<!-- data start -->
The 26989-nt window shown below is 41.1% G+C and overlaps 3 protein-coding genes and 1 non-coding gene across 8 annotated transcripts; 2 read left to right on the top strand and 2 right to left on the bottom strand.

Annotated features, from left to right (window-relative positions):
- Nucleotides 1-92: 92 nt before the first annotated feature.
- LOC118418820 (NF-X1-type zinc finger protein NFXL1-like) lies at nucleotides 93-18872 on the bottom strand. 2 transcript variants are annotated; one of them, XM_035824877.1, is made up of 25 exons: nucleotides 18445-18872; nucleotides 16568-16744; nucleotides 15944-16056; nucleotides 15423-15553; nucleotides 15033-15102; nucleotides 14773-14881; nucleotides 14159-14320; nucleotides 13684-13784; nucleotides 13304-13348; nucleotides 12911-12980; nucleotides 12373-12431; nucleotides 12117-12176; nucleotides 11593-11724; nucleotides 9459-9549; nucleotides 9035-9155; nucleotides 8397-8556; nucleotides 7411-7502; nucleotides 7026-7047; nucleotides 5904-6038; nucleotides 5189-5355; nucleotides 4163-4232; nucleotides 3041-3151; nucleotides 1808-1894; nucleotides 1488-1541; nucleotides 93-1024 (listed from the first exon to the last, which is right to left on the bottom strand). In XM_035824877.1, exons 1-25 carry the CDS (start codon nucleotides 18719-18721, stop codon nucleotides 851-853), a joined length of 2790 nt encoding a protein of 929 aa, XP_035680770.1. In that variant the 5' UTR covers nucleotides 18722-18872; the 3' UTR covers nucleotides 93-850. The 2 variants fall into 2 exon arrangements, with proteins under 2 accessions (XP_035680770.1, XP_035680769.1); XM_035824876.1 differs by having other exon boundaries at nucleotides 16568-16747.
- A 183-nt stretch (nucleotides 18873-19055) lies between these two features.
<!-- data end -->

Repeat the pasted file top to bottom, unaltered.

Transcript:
The 26989-nt window shown below is 41.1% G+C and overlaps 3 protein-coding genes and 1 non-coding gene across 8 annotated transcripts; 2 read left to right on the top strand and 2 right to left on the bottom strand.

Annotated features, from left to right (window-relative positions):
- Nucleotides 1-92: 92 nt before the first annotated feature.
- LOC118418820 (NF-X1-type zinc finger protein NFXL1-like) lies at nucleotides 93-18872 on the bottom strand. 2 transcript variants are annotated; one of them, XM_035824877.1, is made up of 25 exons: nucleotides 18445-18872; nucleotides 16568-16744; nucleotides 15944-16056; nucleotides 15423-15553; nucleotides 15033-15102; nucleotides 14773-14881; nucleotides 14159-14320; nucleotides 13684-13784; nucleotides 13304-13348; nucleotides 12911-12980; nucleotides 12373-12431; nucleotides 12117-12176; nucleotides 11593-11724; nucleotides 9459-9549; nucleotides 9035-9155; nucleotides 8397-8556; nucleotides 7411-7502; nucleotides 7026-7047; nucleotides 5904-6038; nucleotides 5189-5355; nucleotides 4163-4232; nucleotides 3041-3151; nucleotides 1808-1894; nucleotides 1488-1541; nucleotides 93-1024 (listed from the first exon to the last, which is right to left on the bottom strand). In XM_035824877.1, exons 1-25 carry the CDS (start codon nucleotides 18719-18721, stop codon nucleotides 851-853), a joined length of 2790 nt encoding a protein of 929 aa, XP_035680770.1. In that variant the 5' UTR covers nucleotides 18722-18872; the 3' UTR covers nucleotides 93-850. The 2 variants fall into 2 exon arrangements, with proteins under 2 accessions (XP_035680770.1, XP_035680769.1); XM_035824876.1 differs by having other exon boundaries at nucleotides 16568-16747.
- A 183-nt stretch (nucleotides 18873-19055) lies between these two features.